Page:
New report sheds light on struggles faced by young people who took their own lives

A new report, published by Cambridge University, has investigated the situations of children prior to their death by suicide.

595 suicides by young people occurred between 2014-2016, with 71 per cent of them being male, and 74 per cent of them occurring between the ages of 17-19.

The study found a number of previous and recent stresses in the lives of these young people, including bereavement (including bereavement by suicide), witnessing domestic violence, drug misuse, bullying, self harm, and academic pressures. It found that these experiences were more common in girls than boys, whereas drug misuse was more common in boys. 

60 per cent of the young people had been in contact with specialist children’s services — and this was more common among the girls studied. 

The report concluded that there are identifiable antecedents to suicide in young people, which is important when considering a multi-agency approach and providing the support children in the education, social care, health sector and third sector.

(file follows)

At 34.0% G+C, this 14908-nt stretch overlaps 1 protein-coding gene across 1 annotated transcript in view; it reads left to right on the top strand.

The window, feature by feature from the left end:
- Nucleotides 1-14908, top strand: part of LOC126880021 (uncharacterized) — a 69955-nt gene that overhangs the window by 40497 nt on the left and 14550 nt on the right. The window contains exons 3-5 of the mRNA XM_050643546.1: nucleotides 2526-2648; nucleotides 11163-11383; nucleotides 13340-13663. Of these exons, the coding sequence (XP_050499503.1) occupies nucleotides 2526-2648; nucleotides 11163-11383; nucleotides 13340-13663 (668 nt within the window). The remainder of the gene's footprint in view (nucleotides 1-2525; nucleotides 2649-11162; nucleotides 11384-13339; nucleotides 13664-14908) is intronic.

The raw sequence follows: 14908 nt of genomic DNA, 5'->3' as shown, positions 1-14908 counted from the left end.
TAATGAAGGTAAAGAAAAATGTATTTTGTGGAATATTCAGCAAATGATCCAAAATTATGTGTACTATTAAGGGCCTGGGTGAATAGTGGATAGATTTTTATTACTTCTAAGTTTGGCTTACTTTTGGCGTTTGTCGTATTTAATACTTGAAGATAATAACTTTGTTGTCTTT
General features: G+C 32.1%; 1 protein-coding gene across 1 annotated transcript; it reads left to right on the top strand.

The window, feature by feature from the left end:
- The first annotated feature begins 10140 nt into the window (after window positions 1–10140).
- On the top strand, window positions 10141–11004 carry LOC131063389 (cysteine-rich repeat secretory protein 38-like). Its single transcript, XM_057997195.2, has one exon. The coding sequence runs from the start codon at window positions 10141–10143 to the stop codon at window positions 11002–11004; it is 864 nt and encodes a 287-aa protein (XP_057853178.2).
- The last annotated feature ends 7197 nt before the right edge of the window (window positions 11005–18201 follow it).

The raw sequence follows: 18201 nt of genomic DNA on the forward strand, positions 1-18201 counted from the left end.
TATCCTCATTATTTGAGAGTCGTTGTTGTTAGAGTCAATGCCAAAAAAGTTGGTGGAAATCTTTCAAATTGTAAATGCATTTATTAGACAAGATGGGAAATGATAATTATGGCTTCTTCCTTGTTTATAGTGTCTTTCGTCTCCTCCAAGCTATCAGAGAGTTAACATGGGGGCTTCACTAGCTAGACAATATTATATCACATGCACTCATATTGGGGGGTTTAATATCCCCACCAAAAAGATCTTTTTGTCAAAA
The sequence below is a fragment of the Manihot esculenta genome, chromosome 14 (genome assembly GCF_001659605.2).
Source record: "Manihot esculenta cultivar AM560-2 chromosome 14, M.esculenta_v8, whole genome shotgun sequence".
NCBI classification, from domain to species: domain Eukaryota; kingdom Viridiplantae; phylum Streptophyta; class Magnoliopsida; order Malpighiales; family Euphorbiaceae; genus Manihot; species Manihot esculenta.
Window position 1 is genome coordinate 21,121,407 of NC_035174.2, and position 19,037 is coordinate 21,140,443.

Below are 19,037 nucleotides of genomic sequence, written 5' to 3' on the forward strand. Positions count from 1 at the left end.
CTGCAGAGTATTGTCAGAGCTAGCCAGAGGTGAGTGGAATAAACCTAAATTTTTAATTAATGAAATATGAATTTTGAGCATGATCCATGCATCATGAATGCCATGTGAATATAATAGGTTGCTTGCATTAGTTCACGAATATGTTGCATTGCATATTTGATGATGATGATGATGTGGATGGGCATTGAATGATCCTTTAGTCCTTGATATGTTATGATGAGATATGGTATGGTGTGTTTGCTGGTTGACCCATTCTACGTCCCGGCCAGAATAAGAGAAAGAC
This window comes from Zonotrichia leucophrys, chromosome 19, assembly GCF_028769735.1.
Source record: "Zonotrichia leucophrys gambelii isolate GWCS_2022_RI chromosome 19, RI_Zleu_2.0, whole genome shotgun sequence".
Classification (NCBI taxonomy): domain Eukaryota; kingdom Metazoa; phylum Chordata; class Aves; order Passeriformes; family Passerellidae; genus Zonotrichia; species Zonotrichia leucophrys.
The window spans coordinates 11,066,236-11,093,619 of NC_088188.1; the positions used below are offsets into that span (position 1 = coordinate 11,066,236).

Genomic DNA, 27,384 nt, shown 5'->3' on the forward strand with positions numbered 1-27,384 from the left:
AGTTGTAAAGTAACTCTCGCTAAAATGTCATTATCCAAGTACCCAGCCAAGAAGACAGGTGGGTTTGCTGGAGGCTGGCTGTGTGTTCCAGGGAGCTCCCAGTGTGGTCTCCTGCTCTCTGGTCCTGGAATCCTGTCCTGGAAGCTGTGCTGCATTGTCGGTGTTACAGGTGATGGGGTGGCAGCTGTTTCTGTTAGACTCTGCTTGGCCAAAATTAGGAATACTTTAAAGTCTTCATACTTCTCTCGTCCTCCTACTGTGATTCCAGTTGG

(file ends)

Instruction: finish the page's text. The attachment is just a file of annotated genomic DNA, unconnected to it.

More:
Jake Mills, founder and CEO of Chasing the Stigma, the organisation behind the Hub of Hope and Ambassador of Hope training programme, said: “The simple fact is, suicide rising among young people is a tragedy. Children and teenagers should feel safe, secure and loved in their lives, and to hear of so many suicides in the 10-19 age range is horrifying”. 

“That 60 per cent of the young people studied were in contact with specialist children’s services shows that more needs to be done to highlight and act on risk when presenting in children. A previous report published by NCISH showed that some young women who were identified as traditionally low risk, went on to die by suicide. This is something that the health services need to look into as a matter of urgency.”

“However, this report highlights some areas of intervention. Helping children to access bereavement services following the death of a loved one, and seeking advice on how to approach bereavement with children is one area that simple improvements can be made. Increased access and funding for domestic violence services, so that children who have witnessed DV are given the support and safe place they need to process this. Further inter-agency collaboration to tackle substance misuse, so that children who are suffering from drug or alcohol dependency, or live with someone who does, have the specialist support they need to tackle this mounting issue.”